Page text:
South Africa Pushes Ahead with Proposed Drone Regulations
As we recently reported, the US Federal Aviation Administration (FAA) has granted CNN permission to use drones under the terms of a research agreement that will study how drones can be used safely and effectively by news organizations. Drones or unmanned aircraft systems (UAS) have also been used for journalism in Africa; one of several uses discussed in a post published on CovAfrica last year. That post also discussed the regulatory difficulties surrounding the use of private or commercial UAS in Africa, including the fact that the South African Civil Aviation Authority (SACAA) had announced a “clampdown” on civilian UAS.
SACAA subsequently announced that it would have suitable regulations in place by the end of March 2015, a deadline it claims to be on track to meet. The proposed regulations were initially criticised by the industry, with Hennie Kieser, director and chairman of the Commercial Unmanned Aircraft Association of South Africa, accusing SACAA of proposing “unfeasible possibilities”, such as requiring UAS operators to have commercial pilot licenses. Kieser also suggested that UAS should be classified by kinetic energy rather than size and weight (as in the US), due to there being hundreds of different types of UAS of all different sizes. It had also been suggested that the use of UAS should be restricted to the daytime, although this also led to concerns from the industry who argued that certain mining, anti-poaching and crime prevention operations need to be conducted at night.
SACAA published draft regulations (as a proposed amendment of the Civil Aviation Regulations, 2011) in December 2014. Although stakeholders were still able to comment on the draft up until 5 January 2015, it is clear that SACAA had taken the initial concerns of the industry into account. Key provisions include:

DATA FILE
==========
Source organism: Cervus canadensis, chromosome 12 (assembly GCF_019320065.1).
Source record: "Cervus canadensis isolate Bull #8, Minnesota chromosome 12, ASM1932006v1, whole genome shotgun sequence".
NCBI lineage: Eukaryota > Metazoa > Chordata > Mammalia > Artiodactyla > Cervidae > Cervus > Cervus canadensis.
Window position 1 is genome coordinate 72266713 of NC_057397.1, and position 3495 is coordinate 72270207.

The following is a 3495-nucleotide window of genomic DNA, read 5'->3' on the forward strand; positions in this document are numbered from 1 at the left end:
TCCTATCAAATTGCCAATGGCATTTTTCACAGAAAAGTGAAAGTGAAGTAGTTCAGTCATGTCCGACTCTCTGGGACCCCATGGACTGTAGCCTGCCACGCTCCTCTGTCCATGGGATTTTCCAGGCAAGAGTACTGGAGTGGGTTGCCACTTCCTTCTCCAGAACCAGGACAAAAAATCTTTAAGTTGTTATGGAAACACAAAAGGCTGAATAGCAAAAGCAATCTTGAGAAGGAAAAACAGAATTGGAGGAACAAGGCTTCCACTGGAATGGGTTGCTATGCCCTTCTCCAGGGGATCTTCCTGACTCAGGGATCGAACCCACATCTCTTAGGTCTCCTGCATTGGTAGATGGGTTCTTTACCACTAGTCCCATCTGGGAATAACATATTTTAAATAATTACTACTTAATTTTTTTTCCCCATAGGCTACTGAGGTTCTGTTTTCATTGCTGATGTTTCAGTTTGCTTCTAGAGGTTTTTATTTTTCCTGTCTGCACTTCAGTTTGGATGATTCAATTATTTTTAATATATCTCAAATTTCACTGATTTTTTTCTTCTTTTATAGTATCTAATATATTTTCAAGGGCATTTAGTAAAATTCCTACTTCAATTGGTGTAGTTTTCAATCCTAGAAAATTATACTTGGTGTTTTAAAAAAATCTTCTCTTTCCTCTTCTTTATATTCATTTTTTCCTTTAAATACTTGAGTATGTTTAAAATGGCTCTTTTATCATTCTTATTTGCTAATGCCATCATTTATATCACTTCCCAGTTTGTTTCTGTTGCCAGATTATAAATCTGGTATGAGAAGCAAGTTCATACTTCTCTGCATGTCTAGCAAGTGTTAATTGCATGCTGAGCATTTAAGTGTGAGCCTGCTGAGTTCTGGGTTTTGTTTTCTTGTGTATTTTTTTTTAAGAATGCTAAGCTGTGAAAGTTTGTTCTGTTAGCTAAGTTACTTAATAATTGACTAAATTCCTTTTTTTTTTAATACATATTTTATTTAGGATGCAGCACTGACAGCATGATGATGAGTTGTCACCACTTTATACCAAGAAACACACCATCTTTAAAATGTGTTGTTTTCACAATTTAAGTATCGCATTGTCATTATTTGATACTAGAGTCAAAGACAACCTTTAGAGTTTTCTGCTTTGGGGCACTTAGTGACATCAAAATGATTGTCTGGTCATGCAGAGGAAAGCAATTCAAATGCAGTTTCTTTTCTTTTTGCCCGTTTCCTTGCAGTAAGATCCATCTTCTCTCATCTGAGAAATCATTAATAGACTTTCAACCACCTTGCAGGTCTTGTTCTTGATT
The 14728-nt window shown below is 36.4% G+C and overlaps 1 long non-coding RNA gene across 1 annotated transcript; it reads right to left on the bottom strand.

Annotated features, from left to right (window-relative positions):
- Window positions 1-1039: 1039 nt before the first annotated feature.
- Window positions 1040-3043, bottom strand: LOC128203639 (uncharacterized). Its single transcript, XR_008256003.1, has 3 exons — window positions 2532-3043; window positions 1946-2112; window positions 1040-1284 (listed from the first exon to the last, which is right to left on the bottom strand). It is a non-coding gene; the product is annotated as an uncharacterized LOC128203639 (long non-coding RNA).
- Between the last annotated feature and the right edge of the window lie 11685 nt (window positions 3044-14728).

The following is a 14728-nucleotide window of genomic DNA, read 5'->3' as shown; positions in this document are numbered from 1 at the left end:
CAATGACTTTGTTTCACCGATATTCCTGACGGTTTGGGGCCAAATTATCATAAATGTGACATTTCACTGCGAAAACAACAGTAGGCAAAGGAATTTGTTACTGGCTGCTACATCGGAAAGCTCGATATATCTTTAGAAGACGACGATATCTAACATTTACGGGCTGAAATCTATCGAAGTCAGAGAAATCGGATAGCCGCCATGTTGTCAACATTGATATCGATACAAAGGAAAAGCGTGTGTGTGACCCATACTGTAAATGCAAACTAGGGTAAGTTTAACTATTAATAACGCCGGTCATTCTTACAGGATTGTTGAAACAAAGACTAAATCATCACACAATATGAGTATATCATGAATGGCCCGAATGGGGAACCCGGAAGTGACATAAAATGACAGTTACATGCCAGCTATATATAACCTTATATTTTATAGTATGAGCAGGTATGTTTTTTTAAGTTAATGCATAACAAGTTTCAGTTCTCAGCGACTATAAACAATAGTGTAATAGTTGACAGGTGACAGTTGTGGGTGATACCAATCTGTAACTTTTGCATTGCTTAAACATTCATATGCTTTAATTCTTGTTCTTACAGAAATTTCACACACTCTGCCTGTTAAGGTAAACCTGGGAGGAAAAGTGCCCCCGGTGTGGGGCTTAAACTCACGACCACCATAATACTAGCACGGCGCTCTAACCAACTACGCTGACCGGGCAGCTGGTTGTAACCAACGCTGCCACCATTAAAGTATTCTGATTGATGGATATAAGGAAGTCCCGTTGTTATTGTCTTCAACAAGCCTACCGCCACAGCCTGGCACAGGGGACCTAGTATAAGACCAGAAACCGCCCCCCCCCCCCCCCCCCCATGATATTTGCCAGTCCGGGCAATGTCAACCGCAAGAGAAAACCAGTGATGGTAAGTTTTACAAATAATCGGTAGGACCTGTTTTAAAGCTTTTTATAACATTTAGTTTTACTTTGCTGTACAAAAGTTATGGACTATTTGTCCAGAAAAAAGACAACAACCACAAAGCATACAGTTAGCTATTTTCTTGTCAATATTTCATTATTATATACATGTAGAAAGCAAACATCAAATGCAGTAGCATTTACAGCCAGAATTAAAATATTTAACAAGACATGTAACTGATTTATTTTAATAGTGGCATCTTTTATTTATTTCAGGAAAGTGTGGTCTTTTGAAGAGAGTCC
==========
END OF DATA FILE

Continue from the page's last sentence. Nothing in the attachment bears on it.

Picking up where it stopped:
Operators of UAS will need a specialist Remote Pilot License, rather than a commercial pilot license.
UAS are classified by kinetic energy, as well as height and weight.
Special permission can also be obtained from the SACAA for night operations, operations in the vicinity of people, property, structures and buildings, and public roads.
Flights beyond the visual line of sight are also possible in certain circumstances.
If SACAA meets its deadline of having these regulations in place within the next few months, it will be a forerunner among aviation authorities, not just in Africa but around the world. Although many states have piecemeal rules allowing the use of UAS for certain activities (such as the FAA’s aforementioned grant of permission to CNN) or may allow the unregulated use of UAS, very few appear to have adopted similarly wide-ranging regulations. In the US, recent reports suggest that the FAA won’t have regulations in place until 2017. Reports also suggest that the regulations will be strict, requiring a private pilot licence and restricting flights outside the pilot’s line of sight; proposals that have not been positively received.As noted above, the current draft of SACAA’s proposed regulations appears to be more flexible. It is clear that the need to balance the opposing forces of safety and over-regulation is something that aviation authorities around the world are struggling to deal with. Their eyes will be on South Africa as it looks to implement its UAS regulations — time will tell how effective they will be.